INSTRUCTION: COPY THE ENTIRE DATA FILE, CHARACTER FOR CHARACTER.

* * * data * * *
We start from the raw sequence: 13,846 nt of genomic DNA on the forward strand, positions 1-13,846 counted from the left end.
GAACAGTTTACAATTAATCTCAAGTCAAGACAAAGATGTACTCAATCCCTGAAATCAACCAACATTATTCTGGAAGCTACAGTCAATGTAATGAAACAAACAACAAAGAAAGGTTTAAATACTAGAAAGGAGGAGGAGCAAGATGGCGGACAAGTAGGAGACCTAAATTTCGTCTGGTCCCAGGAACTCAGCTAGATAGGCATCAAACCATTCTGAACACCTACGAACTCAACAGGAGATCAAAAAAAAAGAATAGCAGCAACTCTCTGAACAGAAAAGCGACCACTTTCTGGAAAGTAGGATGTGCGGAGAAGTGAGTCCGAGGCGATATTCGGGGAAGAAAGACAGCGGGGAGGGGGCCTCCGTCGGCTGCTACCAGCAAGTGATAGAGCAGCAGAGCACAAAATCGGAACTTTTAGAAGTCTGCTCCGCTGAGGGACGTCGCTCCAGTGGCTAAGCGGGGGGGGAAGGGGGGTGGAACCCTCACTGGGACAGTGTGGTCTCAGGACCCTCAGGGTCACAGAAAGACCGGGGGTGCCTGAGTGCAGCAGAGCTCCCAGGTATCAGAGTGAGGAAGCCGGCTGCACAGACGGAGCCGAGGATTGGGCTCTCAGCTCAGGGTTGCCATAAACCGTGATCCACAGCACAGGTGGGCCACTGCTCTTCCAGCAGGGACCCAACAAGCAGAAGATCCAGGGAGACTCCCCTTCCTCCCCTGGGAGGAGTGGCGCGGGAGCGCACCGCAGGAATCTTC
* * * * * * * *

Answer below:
We start from the raw sequence: 13,846 nt of genomic DNA on the forward strand, positions 1-13,846 counted from the left end.
GAACAGTTTACAATTAATCTCAAGTCAAGACAAAGATGTACTCAATCCCTGAAATCAACCAACATTATTCTGGAAGCTACAGTCAATGTAATGAAACAAACAACAAAGAAAGGTTTAAATACTAGAAAGGAGGAGGAGCAAGATGGCGGACAAGTAGGAGACCTAAATTTCGTCTGGTCCCAGGAACTCAGCTAGATAGGCATCAAACCATTCTGAACACCTACGAACTCAACAGGAGATCAAAAAAAAAGAATAGCAGCAACTCTCTGAACAGAAAAGCGACCACTTTCTGGAAAGTAGGATGTGCGGAGAAGTGAGTCCGAGGCGATATTCGGGGAAGAAAGACAGCGGGGAGGGGGCCTCCGTCGGCTGCTACCAGCAAGTGATAGAGCAGCAGAGCACAAAATCGGAACTTTTAGAAGTCTGCTCCGCTGAGGGACGTCGCTCCAGTGGCTAAGCGGGGGGGGAAGGGGGGTGGAACCCTCACTGGGACAGTGTGGTCTCAGGACCCTCAGGGTCACAGAAAGACCGGGGGTGCCTGAGTGCAGCAGAGCTCCCAGGTATCAGAGTGAGGAAGCCGGCTGCACAGACGGAGCCGAGGATTGGGCTCTCAGCTCAGGGTTGCCATAAACCGTGATCCACAGCACAGGTGGGCCACTGCTCTTCCAGCAGGGACCCAACAAGCAGAAGATCCAGGGAGACTCCCCTTCCTCCCCTGGGAGGAGTGGCGCGGGAGCGCACCGCAGGAATCTTC